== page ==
"Why Are All The Black Kids Sitting Together in the Cafeteria?": A Psychologist Explains the Development of Racial Identity
by Beverly Daniel Tatum strives to encourage dialogue about racism. It certainly succeeded with me. I found myself quoting from the book and discussing with my husband many of the ideas that left me confused, intrigued, or saddened.
Beverly Daniel Tatum starts out with her definition of racism. She believes that racism is a "system of advantage based on race" and racism is "more than individual beliefs and attitudes". This puts her in direct conflict with many others who include the presence of prejudice in their definition. Her point of view was valuable to me because it helped me see the power of white privilege and the role of white privilege in our world.
I found her section on black identity helpful. She included several stories of young children expressing their opinions on color. Her own child was asked by a playmate if he was brown because he drank chocolate milk. While this story caused me to smile, it also illustrated the natural curiosity of children and the awareness of differences; the need to catalog those differences. Discussion should not be stifled. Difference is not bad. It just is. Kids should feel free to observe and share.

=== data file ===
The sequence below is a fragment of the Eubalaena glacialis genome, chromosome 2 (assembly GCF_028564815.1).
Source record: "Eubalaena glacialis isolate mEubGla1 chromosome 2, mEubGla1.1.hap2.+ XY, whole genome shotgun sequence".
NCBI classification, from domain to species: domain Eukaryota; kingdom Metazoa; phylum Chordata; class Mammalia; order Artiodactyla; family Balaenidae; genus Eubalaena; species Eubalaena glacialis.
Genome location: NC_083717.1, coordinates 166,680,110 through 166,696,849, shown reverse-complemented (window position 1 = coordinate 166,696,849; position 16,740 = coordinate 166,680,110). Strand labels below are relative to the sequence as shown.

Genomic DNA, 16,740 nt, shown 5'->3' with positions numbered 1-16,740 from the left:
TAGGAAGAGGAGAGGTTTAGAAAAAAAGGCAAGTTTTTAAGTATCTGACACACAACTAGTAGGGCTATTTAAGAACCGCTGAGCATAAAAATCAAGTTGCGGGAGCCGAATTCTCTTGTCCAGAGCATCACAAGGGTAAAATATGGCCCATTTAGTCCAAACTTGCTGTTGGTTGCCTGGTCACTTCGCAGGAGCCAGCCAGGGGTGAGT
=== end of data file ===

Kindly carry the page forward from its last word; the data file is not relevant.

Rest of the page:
The author is a professor and has taught classes on racism. She frequently shares stories from those classes and her broad experience shows in her writing. I'm not ready to embrace her stand on affirmative action and I question some of her conclusions. However, I would recommend this book to all. Not just those who have an interest in racial injustice. We all need to understand the impact racism has on our culture and be willing to learn from each other.
1 week ago